That formula does work wonders for the drum-heavy valentine “Superstar.” Incorporating a silly chant of “ooh la la” is a slight misstep, but the sweetness of it fits right up there with “Cherish” and “Angel.” The song is steeped in pop culture, referencing John Travolta and Michael Jordan (echoing “Vogue”) but whimsical couplets like You can have the keys to my car / I’ll play you a song on my guitar are kind of adorable.
In the album’s deluxe edition, it’s on the second disc where Madonna triumphs. (She also loses, but I’ll get to that in a sec.) The glory in the accompanying tracks is the confessional tone on both “I Fucked Up” and “Best
Friend.” Lamenting her divorce from director Guy Ritchie, Madge puts the blame on herself. The song is sad as she explores her mistakes out loud (I’m so ashamed / You’re in so much pain/ I blamed you when things didn’t go my way), but it never wallows. With its urban beat and a dramatic buildup, she instead gets into an emotionally striking groove. We haven’t seen Madonna this fragile since Prayer’s “Promise to Try.”
“Best Friend” stays on topic with lyrics like Every man that walks through my door / Will be compared to you forever more. The dizzying sound effects and her straightforward delivery don’t give it the emotional weight of
“Fucked,” but it’s still a fascinating insight as it unfolds.
The second disc opens with “Beautiful Killer,” a strong tune with slick grooves that I don’t know why is relegated to bonus CD status. In a strange way, it’s the serious flipside to “Beautiful Stranger.” The disc rounds out with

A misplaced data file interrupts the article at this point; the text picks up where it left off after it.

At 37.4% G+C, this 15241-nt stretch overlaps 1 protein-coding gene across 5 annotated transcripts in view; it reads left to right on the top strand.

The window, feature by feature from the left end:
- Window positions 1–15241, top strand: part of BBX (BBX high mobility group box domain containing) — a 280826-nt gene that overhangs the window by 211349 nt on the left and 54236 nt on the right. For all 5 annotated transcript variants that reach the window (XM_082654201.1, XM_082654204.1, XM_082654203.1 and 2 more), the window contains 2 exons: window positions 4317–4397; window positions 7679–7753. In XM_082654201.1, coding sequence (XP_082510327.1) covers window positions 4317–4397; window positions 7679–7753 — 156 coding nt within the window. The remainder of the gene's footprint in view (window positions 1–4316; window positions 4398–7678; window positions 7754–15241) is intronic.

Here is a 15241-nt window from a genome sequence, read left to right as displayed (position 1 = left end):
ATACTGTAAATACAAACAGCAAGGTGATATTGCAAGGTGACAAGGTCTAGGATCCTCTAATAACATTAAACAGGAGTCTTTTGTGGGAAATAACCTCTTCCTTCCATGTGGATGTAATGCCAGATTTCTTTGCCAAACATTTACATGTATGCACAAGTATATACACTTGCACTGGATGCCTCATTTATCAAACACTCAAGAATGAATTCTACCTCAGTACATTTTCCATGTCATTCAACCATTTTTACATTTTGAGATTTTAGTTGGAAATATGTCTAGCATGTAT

LMFAO’s remix of “Give Me All Your Luvin.’” And then there’s “B-Day Song.” Whoowee. Where did this dreck come from? By far her worst moment on the album, it’s also embarrassing. The oh yeah, it’s my birthday sounds like it was made up by kids to sing while jumping rope and is far beneath her talents.
In “Some Girls,” she dares compare herself to others with I’m not like all the rest / Some girls are second best / put your loving to the test, but who would ever think she is. She’s Madonna, dammit. But she’s also more woman than girl.
While Nicki Minaj and M.I.A.’s performance are fine in “Luvin,’” Minaj goes stronger in “I Don’t Give A.” Madonna raps a bit, but Nicki, even in sycophantic worship (There’s only one queen / And that’s Madonna / BITCH!) makes an outstanding presence in the overall forgettable track. M.I.A. is virtually invisible in “B-Day Song” but she should be grateful for that.
The club sounds get a rest with her two ballads “Falling Free” and the Golden Globe-winning “Masterpiece” from W.E. (the film she directed and released earlier this year). Both are fine tracks, but pale in comparison to her past ballad work.
MDNA has spirit. Even with flawed tracks and lyrical shortcuts, she shows renewed determination. Madonna gave a flat, uninspired showing her last time out, but here, she appears in complete command. The album has its dynamic moments and while she may always have to deal with the harsh lions of radio, critics and social media, Madonna does mark a return to expressing herself again as only she can do.
This article appeared in the Dallas Voice print edition March 30, 2012.